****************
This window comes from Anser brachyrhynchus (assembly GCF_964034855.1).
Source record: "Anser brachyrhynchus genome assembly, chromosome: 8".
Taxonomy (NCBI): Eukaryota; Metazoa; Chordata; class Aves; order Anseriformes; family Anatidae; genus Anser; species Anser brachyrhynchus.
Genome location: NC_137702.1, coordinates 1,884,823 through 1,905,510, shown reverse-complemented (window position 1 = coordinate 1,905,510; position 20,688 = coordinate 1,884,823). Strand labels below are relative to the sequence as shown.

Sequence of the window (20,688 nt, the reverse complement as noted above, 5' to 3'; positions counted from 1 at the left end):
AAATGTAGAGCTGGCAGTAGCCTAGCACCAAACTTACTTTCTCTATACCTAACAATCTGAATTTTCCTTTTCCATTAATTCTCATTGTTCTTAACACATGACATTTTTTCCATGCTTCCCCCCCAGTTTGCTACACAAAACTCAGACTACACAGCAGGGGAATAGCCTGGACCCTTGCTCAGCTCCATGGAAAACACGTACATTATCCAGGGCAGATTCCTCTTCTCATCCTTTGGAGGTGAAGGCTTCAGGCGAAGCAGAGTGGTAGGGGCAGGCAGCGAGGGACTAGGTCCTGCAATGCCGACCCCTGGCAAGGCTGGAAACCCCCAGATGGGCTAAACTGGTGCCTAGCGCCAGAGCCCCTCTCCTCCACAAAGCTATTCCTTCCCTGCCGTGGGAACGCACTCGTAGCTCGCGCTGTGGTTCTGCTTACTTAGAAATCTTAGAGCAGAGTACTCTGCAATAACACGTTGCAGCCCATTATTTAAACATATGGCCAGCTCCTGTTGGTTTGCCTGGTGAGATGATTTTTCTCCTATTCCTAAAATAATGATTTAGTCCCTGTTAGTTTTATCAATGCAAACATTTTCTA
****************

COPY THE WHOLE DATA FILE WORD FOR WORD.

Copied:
This window comes from Anser brachyrhynchus (assembly GCF_964034855.1).
Source record: "Anser brachyrhynchus genome assembly, chromosome: 8".
Taxonomy (NCBI): Eukaryota; Metazoa; Chordata; class Aves; order Anseriformes; family Anatidae; genus Anser; species Anser brachyrhynchus.
Genome location: NC_137702.1, coordinates 1,884,823 through 1,905,510, shown reverse-complemented (window position 1 = coordinate 1,905,510; position 20,688 = coordinate 1,884,823). Strand labels below are relative to the sequence as shown.

Sequence of the window (20,688 nt, the reverse complement as noted above, 5' to 3'; positions counted from 1 at the left end):
AAATGTAGAGCTGGCAGTAGCCTAGCACCAAACTTACTTTCTCTATACCTAACAATCTGAATTTTCCTTTTCCATTAATTCTCATTGTTCTTAACACATGACATTTTTTCCATGCTTCCCCCCCAGTTTGCTACACAAAACTCAGACTACACAGCAGGGGAATAGCCTGGACCCTTGCTCAGCTCCATGGAAAACACGTACATTATCCAGGGCAGATTCCTCTTCTCATCCTTTGGAGGTGAAGGCTTCAGGCGAAGCAGAGTGGTAGGGGCAGGCAGCGAGGGACTAGGTCCTGCAATGCCGACCCCTGGCAAGGCTGGAAACCCCCAGATGGGCTAAACTGGTGCCTAGCGCCAGAGCCCCTCTCCTCCACAAAGCTATTCCTTCCCTGCCGTGGGAACGCACTCGTAGCTCGCGCTGTGGTTCTGCTTACTTAGAAATCTTAGAGCAGAGTACTCTGCAATAACACGTTGCAGCCCATTATTTAAACATATGGCCAGCTCCTGTTGGTTTGCCTGGTGAGATGATTTTTCTCCTATTCCTAAAATAATGATTTAGTCCCTGTTAGTTTTATCAATGCAAACATTTTCTA